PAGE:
Applicability and value of code-switching in sign bilingual education
Keywords:Sign bilingual education, Sign language, Code-switching, Deaf culture, Inter-sentential code-switching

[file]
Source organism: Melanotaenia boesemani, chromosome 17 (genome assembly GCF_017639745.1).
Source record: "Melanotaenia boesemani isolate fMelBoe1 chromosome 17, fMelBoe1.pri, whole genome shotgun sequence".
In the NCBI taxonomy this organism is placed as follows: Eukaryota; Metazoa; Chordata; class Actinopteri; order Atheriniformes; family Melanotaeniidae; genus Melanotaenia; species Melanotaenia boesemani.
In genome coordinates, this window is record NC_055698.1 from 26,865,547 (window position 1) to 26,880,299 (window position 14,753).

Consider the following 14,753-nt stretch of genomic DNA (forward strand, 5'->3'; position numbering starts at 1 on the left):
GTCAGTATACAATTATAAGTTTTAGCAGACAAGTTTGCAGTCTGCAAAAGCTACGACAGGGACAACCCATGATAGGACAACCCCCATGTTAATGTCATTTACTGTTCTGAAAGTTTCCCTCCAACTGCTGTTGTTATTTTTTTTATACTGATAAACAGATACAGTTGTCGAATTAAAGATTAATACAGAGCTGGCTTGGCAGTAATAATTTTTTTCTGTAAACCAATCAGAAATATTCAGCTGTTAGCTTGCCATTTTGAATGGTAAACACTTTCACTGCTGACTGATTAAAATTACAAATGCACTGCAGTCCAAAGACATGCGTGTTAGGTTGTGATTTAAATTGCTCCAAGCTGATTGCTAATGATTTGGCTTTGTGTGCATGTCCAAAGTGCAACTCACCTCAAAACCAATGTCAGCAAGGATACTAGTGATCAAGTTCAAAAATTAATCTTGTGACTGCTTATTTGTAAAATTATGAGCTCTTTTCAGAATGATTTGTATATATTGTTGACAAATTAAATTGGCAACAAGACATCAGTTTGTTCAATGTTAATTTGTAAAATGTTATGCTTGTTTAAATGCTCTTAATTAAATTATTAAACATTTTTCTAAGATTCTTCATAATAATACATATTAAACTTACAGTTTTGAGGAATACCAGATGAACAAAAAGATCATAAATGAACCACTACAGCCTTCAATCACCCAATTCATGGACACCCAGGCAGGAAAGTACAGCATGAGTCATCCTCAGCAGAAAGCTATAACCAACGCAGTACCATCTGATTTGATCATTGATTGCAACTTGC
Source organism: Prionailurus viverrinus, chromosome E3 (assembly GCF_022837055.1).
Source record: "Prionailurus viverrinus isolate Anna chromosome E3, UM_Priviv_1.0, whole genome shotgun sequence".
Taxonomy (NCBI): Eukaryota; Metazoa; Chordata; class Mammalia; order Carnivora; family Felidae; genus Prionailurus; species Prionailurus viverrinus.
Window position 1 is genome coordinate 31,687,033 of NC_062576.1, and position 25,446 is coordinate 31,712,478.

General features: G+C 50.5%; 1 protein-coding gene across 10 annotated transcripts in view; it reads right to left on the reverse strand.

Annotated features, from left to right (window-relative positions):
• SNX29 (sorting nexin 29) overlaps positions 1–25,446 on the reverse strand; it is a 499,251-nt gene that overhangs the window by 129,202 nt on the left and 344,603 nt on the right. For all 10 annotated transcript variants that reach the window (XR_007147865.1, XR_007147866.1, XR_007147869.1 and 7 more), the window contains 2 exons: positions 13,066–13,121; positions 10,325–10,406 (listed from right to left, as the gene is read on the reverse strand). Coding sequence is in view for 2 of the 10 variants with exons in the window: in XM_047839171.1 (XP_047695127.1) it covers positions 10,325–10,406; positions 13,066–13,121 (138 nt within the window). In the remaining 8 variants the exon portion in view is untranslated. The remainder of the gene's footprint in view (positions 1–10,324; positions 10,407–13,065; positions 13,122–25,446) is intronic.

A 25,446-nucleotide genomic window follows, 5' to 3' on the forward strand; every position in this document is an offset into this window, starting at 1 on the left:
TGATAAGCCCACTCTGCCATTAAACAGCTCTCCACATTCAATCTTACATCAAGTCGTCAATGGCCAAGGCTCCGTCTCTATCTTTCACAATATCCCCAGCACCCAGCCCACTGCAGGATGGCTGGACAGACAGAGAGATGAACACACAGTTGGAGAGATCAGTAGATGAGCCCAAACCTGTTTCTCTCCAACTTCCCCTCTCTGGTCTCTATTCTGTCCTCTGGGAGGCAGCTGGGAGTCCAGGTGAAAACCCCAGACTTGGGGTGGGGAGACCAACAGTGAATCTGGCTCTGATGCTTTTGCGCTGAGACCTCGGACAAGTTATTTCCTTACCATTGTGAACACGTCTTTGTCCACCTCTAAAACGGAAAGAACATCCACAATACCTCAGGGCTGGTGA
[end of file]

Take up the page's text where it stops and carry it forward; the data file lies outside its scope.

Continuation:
Grounded on Peal and Lambert (1962)’s code-switching theory, the purpose of this review was to explore the applicability and value of code-switching in sign bilingual education. The paper conceives code-switching between oral and sign language as sign bilingual code-switching. Literature is replete with studies that promote the validity of hearing code-switching yet there are conflicting conclusions that are openly hostile to sign bilingual code-switching. This paper is however posited on a belief that sign bilingual code-switching is applicable and valid in scaffolding learning and language development and in facilitating social interaction in inclusive and sign bilingual education settings. The paper concludes that literature that is opposed to the applicability and validity of sign bilingual code-switching was influenced by the hostile historic beliefs in hegemonic power struggles that often characterize languages and cultures as either dominant or minor. Thus, successful sign bilingual code-switching is that which recognises the equality of oral and sign language and of the hearing and Deaf cultures while at the same time embracing inter-sentential code-switching practices. In these regards, for sign bilingual teachers to successfully use sign bilingual code-switching, they must be proficient in both the dominant oral language and the sign language of that community. Professional training and regular staff development is recommended in these regards.
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